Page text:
Netanyahu Rebukes ‘Hostile’ E.U. Ahead of Bulgaria Trip

Likud Party leader Benjamin Netanyahu speaks at a meeting with the heads of local regional councils, in Tel Aviv, Israel, Thursday, Feb. 5, 2009. General elections in Israel are scheduled for Feb. 10 and pre-election polls show Netanyahu with a lead over Foreign Minister and Kadima Party leader Tzipi Livni.(AP …
AP/Ariel Schalit

The European Union’s “hypocritical and hostile attitude” towards Israel was called out by Prime Minister Benjamin Netanyahu on Thursday as he left for talks with four eastern European leaders in Bulgaria.

This is not the first time Mr. Netanyahu has taken the E.U. to task for its failure to back Israel as the only true democracy in the Middle East. He has also been critical of its enthusiastic support of Iran, who he called the “most potent force of militant Islam” in the world and pinpointed as a country sworn to the destruction of the Jewish state.

To counter such criticism, Mr. Netanyahu has worked with sympathetic E.U. countries including Hungary, whose independent stance on fighting illegal immigration has been a thorn in Brussels’ side.

Notably, he was the first foreign leader to call Hungarian Prime Minister Viktor Orban to congratulate him in April for his decisive victory in Hungary’s parliamentary elections.

“I leave now to a summit of countries, and I will meet with my friends, the prime ministers of Bulgaria, Greece, Romania and the Serbian president,” Netanyahu said before his departure. “This is not just a meeting of friends,” he added. “It is also a bloc of countries with whom I want to promote my policy, to change the hypocritical and hostile attitude of the EU.”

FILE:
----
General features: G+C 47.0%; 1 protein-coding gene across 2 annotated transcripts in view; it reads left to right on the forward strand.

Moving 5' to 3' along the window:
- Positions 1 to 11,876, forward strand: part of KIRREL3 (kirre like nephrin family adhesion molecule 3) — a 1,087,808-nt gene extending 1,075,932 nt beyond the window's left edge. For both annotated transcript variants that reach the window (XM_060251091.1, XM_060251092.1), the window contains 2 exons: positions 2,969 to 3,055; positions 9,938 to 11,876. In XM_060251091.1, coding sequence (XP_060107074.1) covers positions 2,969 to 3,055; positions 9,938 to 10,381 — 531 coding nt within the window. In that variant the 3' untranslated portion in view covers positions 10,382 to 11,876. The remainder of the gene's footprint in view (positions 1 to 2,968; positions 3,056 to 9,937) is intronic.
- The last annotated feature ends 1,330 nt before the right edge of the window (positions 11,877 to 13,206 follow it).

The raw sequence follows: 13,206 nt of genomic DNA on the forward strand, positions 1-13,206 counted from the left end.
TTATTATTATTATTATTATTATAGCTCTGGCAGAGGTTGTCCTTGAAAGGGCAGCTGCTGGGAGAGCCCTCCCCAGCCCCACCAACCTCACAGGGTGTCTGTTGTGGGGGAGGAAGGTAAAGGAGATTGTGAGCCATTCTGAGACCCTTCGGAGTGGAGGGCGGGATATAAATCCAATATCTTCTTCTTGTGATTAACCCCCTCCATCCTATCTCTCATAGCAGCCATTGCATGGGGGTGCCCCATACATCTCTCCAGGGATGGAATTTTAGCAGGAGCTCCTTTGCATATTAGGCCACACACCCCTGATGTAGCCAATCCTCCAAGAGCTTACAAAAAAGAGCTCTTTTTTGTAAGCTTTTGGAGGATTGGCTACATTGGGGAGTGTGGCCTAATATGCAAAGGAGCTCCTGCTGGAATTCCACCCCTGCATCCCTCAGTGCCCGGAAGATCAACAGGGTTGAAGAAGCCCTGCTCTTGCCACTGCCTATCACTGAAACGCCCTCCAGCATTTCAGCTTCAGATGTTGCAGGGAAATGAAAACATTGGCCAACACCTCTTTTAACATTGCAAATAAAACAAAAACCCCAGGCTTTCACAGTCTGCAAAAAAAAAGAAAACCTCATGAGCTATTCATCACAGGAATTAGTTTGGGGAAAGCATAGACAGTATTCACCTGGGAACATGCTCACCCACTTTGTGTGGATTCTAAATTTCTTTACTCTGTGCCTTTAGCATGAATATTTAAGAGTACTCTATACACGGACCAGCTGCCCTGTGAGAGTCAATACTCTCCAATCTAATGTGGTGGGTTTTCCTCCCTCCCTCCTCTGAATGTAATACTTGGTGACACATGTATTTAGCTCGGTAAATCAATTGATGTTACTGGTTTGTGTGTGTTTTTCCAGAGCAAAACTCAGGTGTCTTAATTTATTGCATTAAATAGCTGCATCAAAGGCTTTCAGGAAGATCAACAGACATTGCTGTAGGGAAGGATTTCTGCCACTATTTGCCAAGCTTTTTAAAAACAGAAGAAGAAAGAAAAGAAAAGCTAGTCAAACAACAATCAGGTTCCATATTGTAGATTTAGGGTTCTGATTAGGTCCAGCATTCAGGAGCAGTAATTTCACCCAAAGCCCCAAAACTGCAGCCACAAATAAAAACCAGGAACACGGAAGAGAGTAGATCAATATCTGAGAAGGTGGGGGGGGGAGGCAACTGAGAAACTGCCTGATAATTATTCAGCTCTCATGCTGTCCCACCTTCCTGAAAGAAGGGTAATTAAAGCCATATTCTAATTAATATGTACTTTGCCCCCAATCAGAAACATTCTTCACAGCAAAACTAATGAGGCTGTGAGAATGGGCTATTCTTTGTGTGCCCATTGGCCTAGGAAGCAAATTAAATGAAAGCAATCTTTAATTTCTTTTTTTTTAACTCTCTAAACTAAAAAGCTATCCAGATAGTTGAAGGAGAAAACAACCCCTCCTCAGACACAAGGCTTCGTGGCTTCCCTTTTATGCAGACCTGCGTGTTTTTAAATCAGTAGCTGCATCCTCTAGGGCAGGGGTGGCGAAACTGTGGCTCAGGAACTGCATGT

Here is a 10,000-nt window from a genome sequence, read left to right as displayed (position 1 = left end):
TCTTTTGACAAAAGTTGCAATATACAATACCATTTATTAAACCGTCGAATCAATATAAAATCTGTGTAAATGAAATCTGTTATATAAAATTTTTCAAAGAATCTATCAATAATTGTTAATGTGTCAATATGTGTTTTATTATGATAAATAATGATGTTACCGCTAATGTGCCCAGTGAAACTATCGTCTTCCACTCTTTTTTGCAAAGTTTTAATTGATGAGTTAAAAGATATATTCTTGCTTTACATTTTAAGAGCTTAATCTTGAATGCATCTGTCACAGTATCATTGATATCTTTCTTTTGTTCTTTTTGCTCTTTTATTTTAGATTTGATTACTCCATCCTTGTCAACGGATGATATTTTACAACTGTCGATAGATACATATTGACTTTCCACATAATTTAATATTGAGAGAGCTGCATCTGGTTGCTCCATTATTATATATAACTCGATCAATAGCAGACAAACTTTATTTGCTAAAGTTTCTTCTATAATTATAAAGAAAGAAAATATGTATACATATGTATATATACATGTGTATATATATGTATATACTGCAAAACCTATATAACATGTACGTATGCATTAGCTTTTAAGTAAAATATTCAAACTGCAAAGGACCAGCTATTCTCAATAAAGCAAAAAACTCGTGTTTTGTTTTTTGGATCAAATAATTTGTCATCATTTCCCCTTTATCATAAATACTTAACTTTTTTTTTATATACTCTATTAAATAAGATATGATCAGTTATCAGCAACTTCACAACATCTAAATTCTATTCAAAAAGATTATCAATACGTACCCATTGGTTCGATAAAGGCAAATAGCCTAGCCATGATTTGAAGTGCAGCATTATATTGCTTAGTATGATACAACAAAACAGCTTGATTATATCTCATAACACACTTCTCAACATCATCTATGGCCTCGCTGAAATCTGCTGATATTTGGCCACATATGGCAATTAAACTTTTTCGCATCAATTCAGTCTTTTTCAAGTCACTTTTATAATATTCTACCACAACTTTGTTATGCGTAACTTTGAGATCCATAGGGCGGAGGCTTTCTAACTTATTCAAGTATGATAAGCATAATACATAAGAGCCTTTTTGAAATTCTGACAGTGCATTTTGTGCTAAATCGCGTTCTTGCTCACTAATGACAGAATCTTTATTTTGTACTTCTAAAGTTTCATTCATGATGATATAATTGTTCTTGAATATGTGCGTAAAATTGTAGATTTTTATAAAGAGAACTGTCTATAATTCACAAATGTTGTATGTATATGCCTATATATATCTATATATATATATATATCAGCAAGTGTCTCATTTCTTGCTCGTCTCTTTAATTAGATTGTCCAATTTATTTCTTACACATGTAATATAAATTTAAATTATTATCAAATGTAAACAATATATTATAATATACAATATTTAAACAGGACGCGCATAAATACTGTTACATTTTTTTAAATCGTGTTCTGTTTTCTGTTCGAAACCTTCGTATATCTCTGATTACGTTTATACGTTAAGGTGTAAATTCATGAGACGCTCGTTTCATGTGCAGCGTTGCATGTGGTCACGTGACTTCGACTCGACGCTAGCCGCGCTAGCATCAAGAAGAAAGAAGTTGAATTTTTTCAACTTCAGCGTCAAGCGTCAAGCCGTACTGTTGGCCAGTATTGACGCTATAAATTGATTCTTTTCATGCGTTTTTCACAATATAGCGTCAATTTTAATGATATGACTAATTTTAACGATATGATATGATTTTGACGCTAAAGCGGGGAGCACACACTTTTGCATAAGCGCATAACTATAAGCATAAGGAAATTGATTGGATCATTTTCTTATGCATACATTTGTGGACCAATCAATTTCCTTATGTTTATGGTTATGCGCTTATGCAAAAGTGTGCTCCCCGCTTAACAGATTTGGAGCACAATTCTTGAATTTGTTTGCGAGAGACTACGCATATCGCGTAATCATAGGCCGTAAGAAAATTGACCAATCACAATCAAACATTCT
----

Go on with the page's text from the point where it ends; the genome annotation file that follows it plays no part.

Netanyahu made similar comments before leaving for a Baltic summit in August.

Israel has recently revealed a number of Iranian plots to carry out attacks on European soil, and Mr. Netanyahu said Israel and Europe “stand together” in the face of such attacks.

Israeli officials said Wednesday that the Mossad intelligence service had provided its Danish counterpart with information concerning an alleged Iranian plot to assassinate opposition activists living in the Scandinavian country.

Mr. Netanyahu used this as an example of how Israel can work with Europe to fight the modern scourge of Islamic terrorism.

“We are part of the same civilization, a civilization that values liberty, peace and progress, and today this civilization is under attack, most notably by the forces of militant Islam. Militant Islam attacks all of us. It attacks Arabs. It attacks Europeans. It attacks Israelis. It attacks everyone,” he said.

Mr. Netanyahu arrived in Bulgaria’s Black Sea city of Varna early Friday for the meeting of the Craiova Forum, which includes the prime ministers of Bulgaria, Greece and Romania, as well as the president of Serbia.

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